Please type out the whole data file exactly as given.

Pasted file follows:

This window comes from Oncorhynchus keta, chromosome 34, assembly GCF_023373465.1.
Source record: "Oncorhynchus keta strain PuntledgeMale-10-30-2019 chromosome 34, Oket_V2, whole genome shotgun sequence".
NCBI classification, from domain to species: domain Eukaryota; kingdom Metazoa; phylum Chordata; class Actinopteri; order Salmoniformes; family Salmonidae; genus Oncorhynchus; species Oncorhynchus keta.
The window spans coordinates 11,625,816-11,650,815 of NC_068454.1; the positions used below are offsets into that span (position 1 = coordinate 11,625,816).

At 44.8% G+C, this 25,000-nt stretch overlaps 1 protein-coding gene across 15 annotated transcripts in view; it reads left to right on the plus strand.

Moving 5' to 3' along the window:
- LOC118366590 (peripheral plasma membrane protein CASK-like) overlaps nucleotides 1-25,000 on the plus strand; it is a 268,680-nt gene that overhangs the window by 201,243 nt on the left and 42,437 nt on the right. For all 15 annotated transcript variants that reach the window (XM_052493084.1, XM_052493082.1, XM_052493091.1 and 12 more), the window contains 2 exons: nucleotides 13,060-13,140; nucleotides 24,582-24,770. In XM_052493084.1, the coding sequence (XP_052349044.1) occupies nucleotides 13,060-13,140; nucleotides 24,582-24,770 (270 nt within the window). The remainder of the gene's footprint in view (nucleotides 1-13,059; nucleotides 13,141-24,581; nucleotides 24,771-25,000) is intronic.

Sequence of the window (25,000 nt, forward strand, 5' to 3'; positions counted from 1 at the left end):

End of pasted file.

This window comes from Oncorhynchus keta, chromosome 34, assembly GCF_023373465.1.
Source record: "Oncorhynchus keta strain PuntledgeMale-10-30-2019 chromosome 34, Oket_V2, whole genome shotgun sequence".
NCBI classification, from domain to species: domain Eukaryota; kingdom Metazoa; phylum Chordata; class Actinopteri; order Salmoniformes; family Salmonidae; genus Oncorhynchus; species Oncorhynchus keta.
The window spans coordinates 11,625,816-11,650,815 of NC_068454.1; the positions used below are offsets into that span (position 1 = coordinate 11,625,816).

At 44.8% G+C, this 25,000-nt stretch overlaps 1 protein-coding gene across 15 annotated transcripts in view; it reads left to right on the plus strand.

Moving 5' to 3' along the window:
- LOC118366590 (peripheral plasma membrane protein CASK-like) overlaps nucleotides 1-25,000 on the plus strand; it is a 268,680-nt gene that overhangs the window by 201,243 nt on the left and 42,437 nt on the right. For all 15 annotated transcript variants that reach the window (XM_052493084.1, XM_052493082.1, XM_052493091.1 and 12 more), the window contains 2 exons: nucleotides 13,060-13,140; nucleotides 24,582-24,770. In XM_052493084.1, the coding sequence (XP_052349044.1) occupies nucleotides 13,060-13,140; nucleotides 24,582-24,770 (270 nt within the window). The remainder of the gene's footprint in view (nucleotides 1-13,059; nucleotides 13,141-24,581; nucleotides 24,771-25,000) is intronic.

Sequence of the window (25,000 nt, forward strand, 5' to 3'; positions counted from 1 at the left end):